Overnight guests of the Hyatt Regency Hotel at that airport can get a “non-flier” pass to go beyond security for shopping and dining, said JoAnn Jenny, spokeswoman for Pittsburgh International, which built a shopping-mall-like terminal in the early 1990s. Imagine Greenwood Square Mall with shoppers toting carry-ons.
Such pilot programs to get more people to post-security concessions makes sense, said Pauline Armbrust, publisher of Florida-based Airport Revenue News.
She noted that airports, including Indianapolis, placed a greater percentage of their concessions in the secured, gate areas in recent years. That’s because since the 2001 terror attacks, passengers arrive earlier to clear more onerous security screening and have more time to kill at the gates. But with air passenger traffic slowing nationwide and the recession, sales have been especially challenging in the gate areas.
The moneymaking ideas in the airport’s plan seem endless. Even the new employee parking lot, with its easy access to Interstate 70, is mentioned as a possible venue for special events related to the Indianapolis 500, the Brickyard 400 and other sporting spectacles.
“Consider fee-based hunting, fishing, off-road vehicles and four-wheeling or driver’s training courses in designated areas on airport property,” states one idea.
Another idea, to offset the cost of operating an airport service that assists passengers with jump-starts and flat tires, suggests the airport secure sponsorships for the service from car dealers or travel clubs.
Perhaps the most radical idea involves packaging and selling the airport authority’s expertise.
Why, Clark wonders aloud, couldn’t the authority sell its expertise to other airports? A handful of major airports already do that, including the Houston Airport System, the entity that runs George Bush Intercontinental and William P. Hobby Airport.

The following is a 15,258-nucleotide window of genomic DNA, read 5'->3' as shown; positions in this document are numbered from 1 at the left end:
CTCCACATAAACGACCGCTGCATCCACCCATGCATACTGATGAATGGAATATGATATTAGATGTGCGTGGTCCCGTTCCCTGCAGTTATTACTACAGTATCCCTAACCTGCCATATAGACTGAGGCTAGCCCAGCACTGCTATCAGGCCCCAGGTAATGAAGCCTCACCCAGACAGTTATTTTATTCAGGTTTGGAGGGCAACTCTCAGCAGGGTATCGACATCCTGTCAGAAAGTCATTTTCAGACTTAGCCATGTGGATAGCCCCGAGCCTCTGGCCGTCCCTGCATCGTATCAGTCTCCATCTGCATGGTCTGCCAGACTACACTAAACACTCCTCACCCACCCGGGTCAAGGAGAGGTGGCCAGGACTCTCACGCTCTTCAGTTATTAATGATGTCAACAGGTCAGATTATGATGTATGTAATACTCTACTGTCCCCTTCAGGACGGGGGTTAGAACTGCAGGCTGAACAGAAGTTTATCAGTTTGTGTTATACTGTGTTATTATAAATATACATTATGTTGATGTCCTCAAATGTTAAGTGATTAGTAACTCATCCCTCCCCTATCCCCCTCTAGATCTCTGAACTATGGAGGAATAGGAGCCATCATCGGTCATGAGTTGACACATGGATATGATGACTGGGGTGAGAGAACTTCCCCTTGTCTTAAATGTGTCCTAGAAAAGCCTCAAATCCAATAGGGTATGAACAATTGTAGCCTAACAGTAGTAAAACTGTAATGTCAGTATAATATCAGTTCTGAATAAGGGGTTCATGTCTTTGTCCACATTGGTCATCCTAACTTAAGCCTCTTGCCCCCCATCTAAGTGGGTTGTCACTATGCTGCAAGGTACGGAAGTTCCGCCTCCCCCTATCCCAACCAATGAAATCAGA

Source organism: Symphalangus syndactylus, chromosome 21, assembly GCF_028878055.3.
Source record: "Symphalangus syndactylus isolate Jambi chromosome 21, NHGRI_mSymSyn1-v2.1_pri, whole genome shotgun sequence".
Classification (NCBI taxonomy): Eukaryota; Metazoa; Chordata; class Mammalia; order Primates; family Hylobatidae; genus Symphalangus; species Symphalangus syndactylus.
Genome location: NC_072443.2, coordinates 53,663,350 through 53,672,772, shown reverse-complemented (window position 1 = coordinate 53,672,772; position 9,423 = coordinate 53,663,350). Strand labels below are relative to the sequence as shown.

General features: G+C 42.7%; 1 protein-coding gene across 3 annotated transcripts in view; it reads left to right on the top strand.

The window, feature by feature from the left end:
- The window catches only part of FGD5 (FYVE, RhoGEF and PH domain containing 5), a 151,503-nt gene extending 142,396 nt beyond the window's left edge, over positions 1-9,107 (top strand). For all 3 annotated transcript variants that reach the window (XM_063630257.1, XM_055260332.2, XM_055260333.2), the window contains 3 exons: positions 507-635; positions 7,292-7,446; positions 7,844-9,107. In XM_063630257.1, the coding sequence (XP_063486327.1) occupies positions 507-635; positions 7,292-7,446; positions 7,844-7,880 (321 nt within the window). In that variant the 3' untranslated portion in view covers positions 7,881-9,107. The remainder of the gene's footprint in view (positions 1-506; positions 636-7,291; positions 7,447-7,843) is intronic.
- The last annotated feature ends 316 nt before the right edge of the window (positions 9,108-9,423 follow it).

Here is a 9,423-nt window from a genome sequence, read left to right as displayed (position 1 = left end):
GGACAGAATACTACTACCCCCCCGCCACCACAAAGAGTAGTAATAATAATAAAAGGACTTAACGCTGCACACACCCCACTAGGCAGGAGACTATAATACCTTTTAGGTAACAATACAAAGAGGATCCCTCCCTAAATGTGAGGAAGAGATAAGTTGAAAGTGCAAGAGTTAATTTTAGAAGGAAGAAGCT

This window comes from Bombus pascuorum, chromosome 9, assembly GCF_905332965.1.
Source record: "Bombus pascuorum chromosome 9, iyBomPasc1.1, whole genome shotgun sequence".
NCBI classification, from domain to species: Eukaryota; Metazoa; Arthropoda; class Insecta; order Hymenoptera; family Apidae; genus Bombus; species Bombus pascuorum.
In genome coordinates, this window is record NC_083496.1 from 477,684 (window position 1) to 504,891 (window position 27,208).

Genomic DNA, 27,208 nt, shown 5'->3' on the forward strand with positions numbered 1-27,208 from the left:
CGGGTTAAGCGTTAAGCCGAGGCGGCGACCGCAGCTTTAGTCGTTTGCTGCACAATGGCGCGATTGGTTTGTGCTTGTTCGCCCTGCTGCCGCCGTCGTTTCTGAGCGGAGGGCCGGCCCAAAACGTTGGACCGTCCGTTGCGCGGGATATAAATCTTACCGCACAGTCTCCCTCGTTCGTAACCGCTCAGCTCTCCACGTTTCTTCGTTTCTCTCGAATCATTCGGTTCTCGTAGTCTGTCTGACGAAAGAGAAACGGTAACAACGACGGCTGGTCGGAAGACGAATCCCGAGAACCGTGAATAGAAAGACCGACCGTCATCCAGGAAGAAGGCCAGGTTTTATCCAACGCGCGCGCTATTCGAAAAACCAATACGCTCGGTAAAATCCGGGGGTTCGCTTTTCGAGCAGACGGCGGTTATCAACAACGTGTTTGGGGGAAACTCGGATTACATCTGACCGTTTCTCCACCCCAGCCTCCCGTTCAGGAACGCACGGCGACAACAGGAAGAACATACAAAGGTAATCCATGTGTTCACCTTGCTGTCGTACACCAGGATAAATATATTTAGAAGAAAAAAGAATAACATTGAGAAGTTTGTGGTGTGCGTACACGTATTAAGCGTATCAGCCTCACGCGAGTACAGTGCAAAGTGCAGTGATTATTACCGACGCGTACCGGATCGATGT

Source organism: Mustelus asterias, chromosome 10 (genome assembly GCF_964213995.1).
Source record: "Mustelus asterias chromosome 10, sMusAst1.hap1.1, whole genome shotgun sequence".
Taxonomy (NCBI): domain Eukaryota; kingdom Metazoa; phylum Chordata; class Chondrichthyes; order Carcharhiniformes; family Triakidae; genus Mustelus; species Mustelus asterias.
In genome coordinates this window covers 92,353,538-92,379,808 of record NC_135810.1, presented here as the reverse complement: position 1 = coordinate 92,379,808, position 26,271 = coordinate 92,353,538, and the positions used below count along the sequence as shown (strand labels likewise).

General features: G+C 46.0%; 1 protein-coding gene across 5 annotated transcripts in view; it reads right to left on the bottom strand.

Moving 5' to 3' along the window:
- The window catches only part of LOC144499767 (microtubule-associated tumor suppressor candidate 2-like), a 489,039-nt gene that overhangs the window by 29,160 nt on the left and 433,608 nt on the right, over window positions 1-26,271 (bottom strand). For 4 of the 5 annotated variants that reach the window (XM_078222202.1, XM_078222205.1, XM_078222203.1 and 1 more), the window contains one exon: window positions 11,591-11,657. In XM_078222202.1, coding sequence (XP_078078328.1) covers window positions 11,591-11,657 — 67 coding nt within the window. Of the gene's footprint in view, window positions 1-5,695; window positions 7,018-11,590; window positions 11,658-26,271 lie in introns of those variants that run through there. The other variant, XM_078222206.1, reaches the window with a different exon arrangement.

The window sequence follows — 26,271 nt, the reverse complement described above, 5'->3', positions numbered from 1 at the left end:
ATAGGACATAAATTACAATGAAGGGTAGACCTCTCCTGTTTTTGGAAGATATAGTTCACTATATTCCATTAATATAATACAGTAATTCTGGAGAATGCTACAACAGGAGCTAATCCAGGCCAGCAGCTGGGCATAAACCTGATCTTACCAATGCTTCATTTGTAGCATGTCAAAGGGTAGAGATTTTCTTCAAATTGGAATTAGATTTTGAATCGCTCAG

HAS created a separate, not-for-profit entity known as HAS Development Corp., which is involved in the management of airports in Central America, including in Quito, Ecuador.
According to Airport Business magazine, HASDC “borrows” talent from Houston’s airport staff. The Houston Airport System pay for that project flows into its airport development fund, “which ultimately should have a positive impact on rates and charges to the airlines.”
The HASDC entity is legally structured to protect the city of Houston from liability the venture might incur.
Indianapolis International is a pipsqueak compared with Houston’s airport system. But how many airports in recent times have spent more than $1 billion on a major terminal project? Clark asked. “There’s a lot of intellectual capital and expertise” here.
Monetizing that expertise needn’t be as exotic as running airports in foreign lands. Even airport departments such as maintenance and operations could earn fees by providing building- or vehicle-maintenance services or disabled-aircraft recovery “at rates less than those charged by off-airport service providers,” said the plan.
Although the airport authority is a municipal corporation, it is not funded by local taxes. Most of its revenue comes from rents and charges to airlines that use the airport. Revenue from parking and concessionaires is also a big money generator.
New, diversified revenue streams and further expense reductions can’t come soon enough as the authority gets down to brass tacks in negotiations with carriers on a new airline agreement.
The present agreement expires at year-end and the authority is at least trying to hold the line on fees and charges airlines must pay as it adjusts to higher debt costs and lower-than-forecasted passenger numbers amid the recession.
The strategy also calls for stepping up marketing efforts to lure passengers from other airports in the region, including Cincinnati and Louisville.
Cincinnati/Northern Kentucky International last year posted the nation’s biggest decline in passenger traffic—a 22-percent drop. That was due mostly to No. 1 carrier Delta’s de-emphasizing Cincinnati as a hub in favor of the relatively new Detroit airport, which is a hub for newly acquired Northwest Airlines.
“Our theme is, we want to become the airport of choice” in the region, Clark said.•